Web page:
The tables in the database are listed in the drop-down list, with the selected table's columns listed underneath. Because there is only one database table in our databaseBooksit's the only option in the drop-down list. The area beneath lists the columnsBookID, Title, Author, YearPublished, Price, LastReadOn, and PageCount. There's also a * option list. This represents all columns.
We need to check those columns that we want returned from the Books table. If you want to retrieve all column values, select the * option, or check each of the individual columns. Sometimes, however, you may need only a subset of the columns. For example, we might have an ASP.NET page that lists just the titles of the books, omitting other information. For this page we could have the database query return only the results from the Title column. For this example, though, let's return all columns.
Check the * check box, which indicates that you want to retrieve all columns from the Books table. After you check this, a SELECT query appears at the bottom of this dialog box. Specifically, you'll see the query syntax:
SELECT * FROM [Books]
This statement is called a SELECT query, and is the syntax used in SQL to retrieve information. There are many parts to the SELECT query, some of which we'll examine further in this chapter. For now, don't worry about the intricacies of the SQL syntax. Instead, focus on how the table data is selected through the SqlDataSource control's wizard.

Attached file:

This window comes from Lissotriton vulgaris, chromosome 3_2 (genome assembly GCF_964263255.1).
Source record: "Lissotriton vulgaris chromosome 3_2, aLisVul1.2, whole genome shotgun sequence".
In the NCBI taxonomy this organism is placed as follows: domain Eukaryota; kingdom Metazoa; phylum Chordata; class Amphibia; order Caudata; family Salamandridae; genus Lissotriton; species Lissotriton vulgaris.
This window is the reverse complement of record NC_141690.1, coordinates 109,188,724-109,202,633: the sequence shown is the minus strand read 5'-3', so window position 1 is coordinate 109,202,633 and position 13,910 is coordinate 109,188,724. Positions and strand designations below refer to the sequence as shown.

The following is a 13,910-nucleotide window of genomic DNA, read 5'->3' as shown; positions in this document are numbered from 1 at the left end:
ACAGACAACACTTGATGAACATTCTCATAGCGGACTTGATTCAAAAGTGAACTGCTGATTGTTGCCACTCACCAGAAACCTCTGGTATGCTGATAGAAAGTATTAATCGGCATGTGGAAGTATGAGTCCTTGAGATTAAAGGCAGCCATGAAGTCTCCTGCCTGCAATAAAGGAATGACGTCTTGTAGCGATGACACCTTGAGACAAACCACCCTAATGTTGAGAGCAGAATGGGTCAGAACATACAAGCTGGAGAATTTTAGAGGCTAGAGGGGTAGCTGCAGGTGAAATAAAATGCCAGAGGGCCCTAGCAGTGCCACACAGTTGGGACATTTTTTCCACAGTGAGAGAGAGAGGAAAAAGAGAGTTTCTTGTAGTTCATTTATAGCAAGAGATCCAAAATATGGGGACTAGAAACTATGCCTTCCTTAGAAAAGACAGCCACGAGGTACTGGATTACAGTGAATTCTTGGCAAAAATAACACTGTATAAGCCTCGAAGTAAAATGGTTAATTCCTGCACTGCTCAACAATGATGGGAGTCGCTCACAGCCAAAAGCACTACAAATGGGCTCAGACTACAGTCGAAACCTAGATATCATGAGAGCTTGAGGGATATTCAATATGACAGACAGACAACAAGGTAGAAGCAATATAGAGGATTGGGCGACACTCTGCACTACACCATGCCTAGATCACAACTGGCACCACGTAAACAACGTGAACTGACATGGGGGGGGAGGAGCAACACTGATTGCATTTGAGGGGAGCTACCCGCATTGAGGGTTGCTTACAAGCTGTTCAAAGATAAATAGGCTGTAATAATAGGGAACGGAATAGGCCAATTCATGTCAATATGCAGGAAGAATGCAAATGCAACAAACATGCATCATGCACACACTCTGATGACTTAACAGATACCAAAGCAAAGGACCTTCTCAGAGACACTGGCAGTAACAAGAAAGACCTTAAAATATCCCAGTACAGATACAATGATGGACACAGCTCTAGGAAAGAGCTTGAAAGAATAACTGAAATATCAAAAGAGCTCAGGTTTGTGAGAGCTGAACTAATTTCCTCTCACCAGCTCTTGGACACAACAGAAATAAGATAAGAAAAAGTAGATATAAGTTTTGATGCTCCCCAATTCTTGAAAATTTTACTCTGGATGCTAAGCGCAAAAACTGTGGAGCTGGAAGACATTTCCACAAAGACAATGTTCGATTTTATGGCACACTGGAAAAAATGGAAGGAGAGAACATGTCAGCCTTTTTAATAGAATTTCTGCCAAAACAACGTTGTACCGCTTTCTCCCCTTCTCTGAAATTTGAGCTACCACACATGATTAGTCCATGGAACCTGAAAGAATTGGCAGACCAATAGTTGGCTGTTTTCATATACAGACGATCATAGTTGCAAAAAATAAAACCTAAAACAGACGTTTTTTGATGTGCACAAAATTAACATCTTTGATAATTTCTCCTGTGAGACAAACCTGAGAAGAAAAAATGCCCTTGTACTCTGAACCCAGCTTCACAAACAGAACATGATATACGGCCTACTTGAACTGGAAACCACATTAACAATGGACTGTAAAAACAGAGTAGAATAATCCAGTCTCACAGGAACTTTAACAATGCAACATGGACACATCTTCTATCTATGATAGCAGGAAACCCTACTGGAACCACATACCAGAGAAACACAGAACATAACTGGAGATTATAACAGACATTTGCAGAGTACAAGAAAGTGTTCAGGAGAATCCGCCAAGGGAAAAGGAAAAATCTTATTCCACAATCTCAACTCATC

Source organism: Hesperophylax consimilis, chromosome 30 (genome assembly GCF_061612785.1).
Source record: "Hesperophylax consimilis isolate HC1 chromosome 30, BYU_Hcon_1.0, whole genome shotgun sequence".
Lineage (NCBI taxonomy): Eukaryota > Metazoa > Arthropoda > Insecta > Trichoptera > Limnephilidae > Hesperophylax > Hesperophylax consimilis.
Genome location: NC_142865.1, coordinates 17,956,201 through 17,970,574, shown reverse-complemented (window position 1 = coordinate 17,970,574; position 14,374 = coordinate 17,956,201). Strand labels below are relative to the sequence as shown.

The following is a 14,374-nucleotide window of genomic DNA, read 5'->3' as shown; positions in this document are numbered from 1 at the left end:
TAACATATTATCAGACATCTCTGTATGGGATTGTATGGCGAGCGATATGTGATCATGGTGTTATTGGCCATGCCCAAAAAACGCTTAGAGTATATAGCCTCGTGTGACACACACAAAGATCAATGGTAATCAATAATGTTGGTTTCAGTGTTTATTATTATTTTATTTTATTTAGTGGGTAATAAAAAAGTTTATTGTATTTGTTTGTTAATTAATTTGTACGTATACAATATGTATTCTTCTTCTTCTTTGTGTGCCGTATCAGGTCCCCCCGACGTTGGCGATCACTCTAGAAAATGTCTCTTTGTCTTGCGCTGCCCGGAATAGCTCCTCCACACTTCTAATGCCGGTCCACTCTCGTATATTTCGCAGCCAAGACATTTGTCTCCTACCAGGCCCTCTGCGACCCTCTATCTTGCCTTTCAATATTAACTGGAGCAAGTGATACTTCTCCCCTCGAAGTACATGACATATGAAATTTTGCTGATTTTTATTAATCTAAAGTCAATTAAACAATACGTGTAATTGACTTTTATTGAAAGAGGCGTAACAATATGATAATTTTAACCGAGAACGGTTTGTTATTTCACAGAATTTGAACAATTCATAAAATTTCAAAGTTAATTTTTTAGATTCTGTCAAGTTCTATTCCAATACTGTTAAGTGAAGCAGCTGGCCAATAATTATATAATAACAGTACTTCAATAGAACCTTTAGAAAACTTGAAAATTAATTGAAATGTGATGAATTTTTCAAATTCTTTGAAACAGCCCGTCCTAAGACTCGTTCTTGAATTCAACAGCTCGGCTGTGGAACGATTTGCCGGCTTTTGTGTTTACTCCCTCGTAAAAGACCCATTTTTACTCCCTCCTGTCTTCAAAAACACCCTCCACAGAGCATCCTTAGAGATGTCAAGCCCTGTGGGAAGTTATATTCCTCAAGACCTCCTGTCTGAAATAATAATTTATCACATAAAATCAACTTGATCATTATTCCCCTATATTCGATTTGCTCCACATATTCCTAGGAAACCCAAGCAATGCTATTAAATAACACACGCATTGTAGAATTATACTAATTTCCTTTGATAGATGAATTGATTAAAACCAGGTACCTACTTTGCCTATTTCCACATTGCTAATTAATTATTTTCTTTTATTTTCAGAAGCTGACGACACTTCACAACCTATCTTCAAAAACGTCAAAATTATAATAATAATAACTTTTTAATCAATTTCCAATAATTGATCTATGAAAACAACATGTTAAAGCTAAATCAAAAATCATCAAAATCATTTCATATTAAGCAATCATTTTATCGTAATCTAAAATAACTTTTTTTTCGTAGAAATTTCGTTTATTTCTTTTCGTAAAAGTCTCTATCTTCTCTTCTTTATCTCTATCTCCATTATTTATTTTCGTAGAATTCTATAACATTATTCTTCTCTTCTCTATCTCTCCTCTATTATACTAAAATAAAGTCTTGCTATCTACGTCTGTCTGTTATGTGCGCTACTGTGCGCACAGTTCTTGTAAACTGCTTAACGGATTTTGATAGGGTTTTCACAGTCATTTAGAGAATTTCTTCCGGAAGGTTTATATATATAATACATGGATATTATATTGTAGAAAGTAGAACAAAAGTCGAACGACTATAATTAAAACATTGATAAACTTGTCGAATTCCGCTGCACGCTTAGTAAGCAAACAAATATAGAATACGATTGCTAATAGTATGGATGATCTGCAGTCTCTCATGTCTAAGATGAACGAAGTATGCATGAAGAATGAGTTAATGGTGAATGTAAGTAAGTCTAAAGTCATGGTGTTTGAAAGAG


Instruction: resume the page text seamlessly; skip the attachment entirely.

Step 3: Test the Query
The final step in the SqlDataSource control's wizard is the Test Query screen. The Test Query screen allows you to run the query to see what data, exactly, is returned. As Figure shows, the SELECT * FROM [Books] SQL query returns all records from the Books table, with each record containing all of the table's columns.
6. All columns from all rows are returned from the query.
Examining the SqlDataSource Control's Markup
While Visual Web Developer makes it easy to add Web controls and static content through a page's Design view, there is always a corresponding markup presented in the Source view. Let's take a moment to examine the markup generated in the Source view by the SqlDataSource control's wizard. After clicking the Finish button in the wizard, click on the Source tab to view the HTML content of the ASP.NET page. You should find a SqlDataSource control declaration like so:
<asp:SqlDataSource ID="SqlDataSource1" runat="server" ConnectionString="<%$ ConnectionStrings:ConnectionString %>" SelectCommand="SELECT * FROM [Books]"> </asp:SqlDataSource>
As you can see, the SqlDataSource control has three property values at this point:
At this point, the SqlDataSource's declarative markup is pretty simple; it's just three property values, after all. However, as we get into more involved examples that include interactive user filtering and updating, inserting, and deleting database data, the declarative markup generated by the SqlDataSource will quickly balloon. The lesson to take away from this discussion is that the SqlDataSource control's wizard is helpful in two ways: First, it helps us construct the appropriate SQL statements, rather than having to enter them ourselves by hand; and second, it saves a lot of tedious and cryptic typing of markup in the Source view.